Amid improvised checkpoints and makeshift hospitals, atmosphere in Egypt reaches boiling point
Egypt's military is trying to prevent large-scale clashes, but tensions are high after violence erupts in major cities over the weekend.
Over the past 48 hours, more and more Egyptians have been walking around with sticks. The atmosphere has reached boiling point, and everyone is trying to protect themselves against an amorphous enemy.
Young people have set up improvised checkpoints where protests are taking place, while the masses have been spilling into streets beyond the designated protest sites.
Tahrir Square is full of such checkpoints, where dozens of angry young men inspect every person and vehicle that enters. I have no idea how they're supposed to recognize those who belong to the opposing camp, but those who don't comply have their cars smashed. There is nothing more light-headed than young men burning with love for their country.
Cairo was burning over the weekend. Every city center saw street clashes between supporters and opponents of deposed president Mohammed Morsi. On Friday alone, 30 people were killed. The death toll reached 37 by Saturday night.
Hatred between the camps seems to have reached a new high. One camp claims to have fallen victim to a military conspiracy (some call it a U.S.-Israeli plot), while the other is convinced that another year under Morsi rule would have meant the destruction of Egypt.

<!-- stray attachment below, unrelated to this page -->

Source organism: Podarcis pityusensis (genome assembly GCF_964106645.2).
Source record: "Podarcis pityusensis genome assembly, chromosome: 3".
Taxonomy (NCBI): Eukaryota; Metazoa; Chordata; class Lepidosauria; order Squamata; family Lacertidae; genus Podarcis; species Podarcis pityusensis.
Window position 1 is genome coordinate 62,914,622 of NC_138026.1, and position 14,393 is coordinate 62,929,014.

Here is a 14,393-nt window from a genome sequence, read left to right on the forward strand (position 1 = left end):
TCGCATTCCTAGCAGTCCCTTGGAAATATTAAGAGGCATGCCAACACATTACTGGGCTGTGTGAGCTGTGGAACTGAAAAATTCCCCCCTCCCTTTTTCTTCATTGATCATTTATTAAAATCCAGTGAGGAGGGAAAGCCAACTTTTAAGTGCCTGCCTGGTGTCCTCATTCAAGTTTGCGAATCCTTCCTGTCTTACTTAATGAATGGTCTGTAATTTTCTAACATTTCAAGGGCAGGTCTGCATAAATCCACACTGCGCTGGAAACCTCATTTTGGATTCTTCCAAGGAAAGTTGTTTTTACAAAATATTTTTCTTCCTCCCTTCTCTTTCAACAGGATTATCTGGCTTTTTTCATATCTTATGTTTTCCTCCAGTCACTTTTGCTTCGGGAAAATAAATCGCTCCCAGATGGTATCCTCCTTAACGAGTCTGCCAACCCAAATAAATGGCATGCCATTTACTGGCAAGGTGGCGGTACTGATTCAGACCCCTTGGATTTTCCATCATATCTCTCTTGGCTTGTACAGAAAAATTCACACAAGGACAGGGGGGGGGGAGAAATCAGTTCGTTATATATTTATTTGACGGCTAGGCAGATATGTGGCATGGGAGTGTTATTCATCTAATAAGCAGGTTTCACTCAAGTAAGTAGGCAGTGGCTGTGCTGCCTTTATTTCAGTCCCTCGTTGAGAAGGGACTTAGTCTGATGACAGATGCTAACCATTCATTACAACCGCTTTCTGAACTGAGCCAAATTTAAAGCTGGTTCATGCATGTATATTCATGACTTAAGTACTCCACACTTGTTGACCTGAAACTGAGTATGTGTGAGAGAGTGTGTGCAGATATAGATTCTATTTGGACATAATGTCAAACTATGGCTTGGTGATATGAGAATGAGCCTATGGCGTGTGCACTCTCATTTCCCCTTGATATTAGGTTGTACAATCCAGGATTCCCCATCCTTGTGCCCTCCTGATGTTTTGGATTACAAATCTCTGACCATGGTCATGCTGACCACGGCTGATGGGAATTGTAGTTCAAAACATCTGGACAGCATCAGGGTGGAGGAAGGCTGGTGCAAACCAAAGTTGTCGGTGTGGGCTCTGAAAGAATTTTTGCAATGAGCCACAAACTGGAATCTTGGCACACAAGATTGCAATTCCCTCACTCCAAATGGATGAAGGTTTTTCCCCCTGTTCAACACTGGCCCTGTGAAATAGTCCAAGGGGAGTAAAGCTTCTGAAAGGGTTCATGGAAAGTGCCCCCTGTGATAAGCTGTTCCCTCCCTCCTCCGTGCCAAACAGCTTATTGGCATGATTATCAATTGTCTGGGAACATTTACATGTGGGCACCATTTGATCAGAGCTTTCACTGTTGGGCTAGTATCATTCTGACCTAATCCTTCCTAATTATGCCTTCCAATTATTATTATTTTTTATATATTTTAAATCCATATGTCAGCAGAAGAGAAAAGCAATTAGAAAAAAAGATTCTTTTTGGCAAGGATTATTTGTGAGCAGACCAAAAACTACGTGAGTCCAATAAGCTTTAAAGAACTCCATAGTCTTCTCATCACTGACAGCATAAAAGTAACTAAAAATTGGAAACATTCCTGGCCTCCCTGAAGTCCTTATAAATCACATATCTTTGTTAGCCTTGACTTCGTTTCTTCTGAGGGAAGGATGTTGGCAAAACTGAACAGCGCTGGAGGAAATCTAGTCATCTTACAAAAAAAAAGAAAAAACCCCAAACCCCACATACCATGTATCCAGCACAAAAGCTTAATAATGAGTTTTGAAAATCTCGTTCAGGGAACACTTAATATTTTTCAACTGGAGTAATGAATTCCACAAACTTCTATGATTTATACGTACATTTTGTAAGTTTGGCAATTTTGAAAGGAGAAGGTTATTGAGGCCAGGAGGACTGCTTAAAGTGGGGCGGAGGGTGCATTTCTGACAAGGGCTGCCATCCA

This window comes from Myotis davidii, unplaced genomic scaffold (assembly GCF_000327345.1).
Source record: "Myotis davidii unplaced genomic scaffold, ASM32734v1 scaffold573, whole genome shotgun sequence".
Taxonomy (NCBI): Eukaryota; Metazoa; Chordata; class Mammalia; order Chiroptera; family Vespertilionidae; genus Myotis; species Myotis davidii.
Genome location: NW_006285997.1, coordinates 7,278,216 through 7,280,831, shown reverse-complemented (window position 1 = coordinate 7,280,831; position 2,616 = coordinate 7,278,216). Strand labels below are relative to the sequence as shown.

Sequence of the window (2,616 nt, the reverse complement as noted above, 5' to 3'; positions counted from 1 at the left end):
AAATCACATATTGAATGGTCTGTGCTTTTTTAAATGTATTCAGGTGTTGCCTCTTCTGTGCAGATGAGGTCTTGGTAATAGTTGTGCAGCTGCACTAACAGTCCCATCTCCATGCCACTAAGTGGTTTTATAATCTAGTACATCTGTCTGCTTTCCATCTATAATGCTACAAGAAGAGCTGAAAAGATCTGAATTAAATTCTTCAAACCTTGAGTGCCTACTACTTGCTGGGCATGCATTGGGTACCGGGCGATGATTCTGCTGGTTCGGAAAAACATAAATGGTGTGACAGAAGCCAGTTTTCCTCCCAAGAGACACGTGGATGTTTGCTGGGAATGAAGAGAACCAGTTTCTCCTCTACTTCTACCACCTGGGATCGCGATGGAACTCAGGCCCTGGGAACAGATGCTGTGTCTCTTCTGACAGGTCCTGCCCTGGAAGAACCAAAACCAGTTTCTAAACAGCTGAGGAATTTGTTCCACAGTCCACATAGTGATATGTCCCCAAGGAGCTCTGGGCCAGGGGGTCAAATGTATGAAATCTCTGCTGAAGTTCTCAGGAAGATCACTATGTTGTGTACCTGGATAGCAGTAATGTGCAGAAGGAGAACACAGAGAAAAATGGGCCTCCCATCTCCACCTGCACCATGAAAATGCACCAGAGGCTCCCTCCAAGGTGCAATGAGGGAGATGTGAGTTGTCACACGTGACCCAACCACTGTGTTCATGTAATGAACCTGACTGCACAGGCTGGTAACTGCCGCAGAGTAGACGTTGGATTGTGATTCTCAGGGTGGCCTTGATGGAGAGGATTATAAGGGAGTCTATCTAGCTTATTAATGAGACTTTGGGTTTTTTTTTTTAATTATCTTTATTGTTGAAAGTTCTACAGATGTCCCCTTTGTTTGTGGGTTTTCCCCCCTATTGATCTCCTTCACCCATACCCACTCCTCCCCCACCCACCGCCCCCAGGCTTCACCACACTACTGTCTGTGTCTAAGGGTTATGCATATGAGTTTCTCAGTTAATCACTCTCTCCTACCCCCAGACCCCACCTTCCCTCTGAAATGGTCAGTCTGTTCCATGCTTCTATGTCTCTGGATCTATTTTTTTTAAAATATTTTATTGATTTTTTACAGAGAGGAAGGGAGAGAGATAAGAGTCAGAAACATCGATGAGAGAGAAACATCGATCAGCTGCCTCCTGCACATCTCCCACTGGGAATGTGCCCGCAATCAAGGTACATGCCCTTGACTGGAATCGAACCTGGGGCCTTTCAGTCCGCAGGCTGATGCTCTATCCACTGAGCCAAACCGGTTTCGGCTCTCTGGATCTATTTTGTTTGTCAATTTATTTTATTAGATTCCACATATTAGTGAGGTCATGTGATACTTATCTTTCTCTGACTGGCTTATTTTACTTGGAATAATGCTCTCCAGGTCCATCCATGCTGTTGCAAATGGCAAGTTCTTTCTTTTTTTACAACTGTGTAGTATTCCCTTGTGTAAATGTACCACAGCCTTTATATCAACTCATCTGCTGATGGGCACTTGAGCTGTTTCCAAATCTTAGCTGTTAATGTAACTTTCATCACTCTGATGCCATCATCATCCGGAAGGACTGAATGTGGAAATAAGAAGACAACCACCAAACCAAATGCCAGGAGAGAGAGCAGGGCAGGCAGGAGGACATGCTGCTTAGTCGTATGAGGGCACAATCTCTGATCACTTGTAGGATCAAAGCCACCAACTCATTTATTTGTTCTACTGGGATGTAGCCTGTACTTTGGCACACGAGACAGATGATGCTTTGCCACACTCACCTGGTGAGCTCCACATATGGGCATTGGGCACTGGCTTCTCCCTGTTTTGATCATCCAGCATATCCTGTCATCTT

Only the presence of the military is preventing thousands of people from clashing with one another. On Friday, 1,000 Morsi supporters began marching from Cairo University, on the west side of the Nile, toward the Sixth of October Bridge north of Tahrir Square.
Though the marchers claimed their goal was to protest in front of the state television building, their opponents saw them as a provocation. Protesters from Tahrir confronted the marchers and began beating them, while a row of soldiers tried to separate the sides. On the bridge itself, a long battle ensued between the sides, and the army fired tear gas. One hundred protesters were injured, and the Sidi Jaber mosque turned into a makeshift field hospital. Later in the evening, the protesters were pushed back from the bridge but returned to the university through a different route. Five people were killed in a gunfight that ensued.
After five days in the scorching heat, people have grown nervous and suspicious of strangers. At the university, Ismail, a 40-year-old construction worker who belongs to the pro-Morsi camp, said the clash on the bridge was not their fault. "We demonstrated peacefully," he said. "They came and started shooting at us… We will never go back to the days of the military regime."